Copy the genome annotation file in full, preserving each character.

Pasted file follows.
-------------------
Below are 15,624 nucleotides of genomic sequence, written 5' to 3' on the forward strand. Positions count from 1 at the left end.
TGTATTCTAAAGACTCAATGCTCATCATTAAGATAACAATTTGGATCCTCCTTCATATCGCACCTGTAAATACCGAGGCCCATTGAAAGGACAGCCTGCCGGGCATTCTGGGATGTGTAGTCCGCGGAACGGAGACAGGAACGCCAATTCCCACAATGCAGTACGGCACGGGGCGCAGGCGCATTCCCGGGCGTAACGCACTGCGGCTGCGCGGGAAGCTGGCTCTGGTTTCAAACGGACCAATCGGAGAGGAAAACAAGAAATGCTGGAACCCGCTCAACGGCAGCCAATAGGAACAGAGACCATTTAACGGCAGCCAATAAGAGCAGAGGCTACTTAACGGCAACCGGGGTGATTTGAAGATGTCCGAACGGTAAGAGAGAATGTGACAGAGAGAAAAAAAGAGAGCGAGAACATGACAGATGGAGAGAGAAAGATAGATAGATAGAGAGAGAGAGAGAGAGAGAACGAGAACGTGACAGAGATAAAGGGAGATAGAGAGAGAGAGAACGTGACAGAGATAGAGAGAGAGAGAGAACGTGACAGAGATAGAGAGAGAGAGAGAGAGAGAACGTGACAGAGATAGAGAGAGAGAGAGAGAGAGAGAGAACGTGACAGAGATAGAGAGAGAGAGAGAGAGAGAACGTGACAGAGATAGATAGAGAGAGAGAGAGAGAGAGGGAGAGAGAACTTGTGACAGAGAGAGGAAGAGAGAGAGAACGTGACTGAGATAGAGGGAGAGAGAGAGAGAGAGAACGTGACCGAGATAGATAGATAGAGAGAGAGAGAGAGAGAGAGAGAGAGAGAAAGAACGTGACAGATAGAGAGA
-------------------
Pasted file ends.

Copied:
Below are 15,624 nucleotides of genomic sequence, written 5' to 3' on the forward strand. Positions count from 1 at the left end.
TGTATTCTAAAGACTCAATGCTCATCATTAAGATAACAATTTGGATCCTCCTTCATATCGCACCTGTAAATACCGAGGCCCATTGAAAGGACAGCCTGCCGGGCATTCTGGGATGTGTAGTCCGCGGAACGGAGACAGGAACGCCAATTCCCACAATGCAGTACGGCACGGGGCGCAGGCGCATTCCCGGGCGTAACGCACTGCGGCTGCGCGGGAAGCTGGCTCTGGTTTCAAACGGACCAATCGGAGAGGAAAACAAGAAATGCTGGAACCCGCTCAACGGCAGCCAATAGGAACAGAGACCATTTAACGGCAGCCAATAAGAGCAGAGGCTACTTAACGGCAACCGGGGTGATTTGAAGATGTCCGAACGGTAAGAGAGAATGTGACAGAGAGAAAAAAAGAGAGCGAGAACATGACAGATGGAGAGAGAAAGATAGATAGATAGAGAGAGAGAGAGAGAGAGAACGAGAACGTGACAGAGATAAAGGGAGATAGAGAGAGAGAGAACGTGACAGAGATAGAGAGAGAGAGAGAACGTGACAGAGATAGAGAGAGAGAGAGAGAGAGAACGTGACAGAGATAGAGAGAGAGAGAGAGAGAGAGAGAACGTGACAGAGATAGAGAGAGAGAGAGAGAGAGAACGTGACAGAGATAGATAGAGAGAGAGAGAGAGAGAGGGAGAGAGAACTTGTGACAGAGAGAGGAAGAGAGAGAGAACGTGACTGAGATAGAGGGAGAGAGAGAGAGAGAGAACGTGACCGAGATAGATAGATAGAGAGAGAGAGAGAGAGAGAGAGAGAGAGAAAGAACGTGACAGATAGAGAGA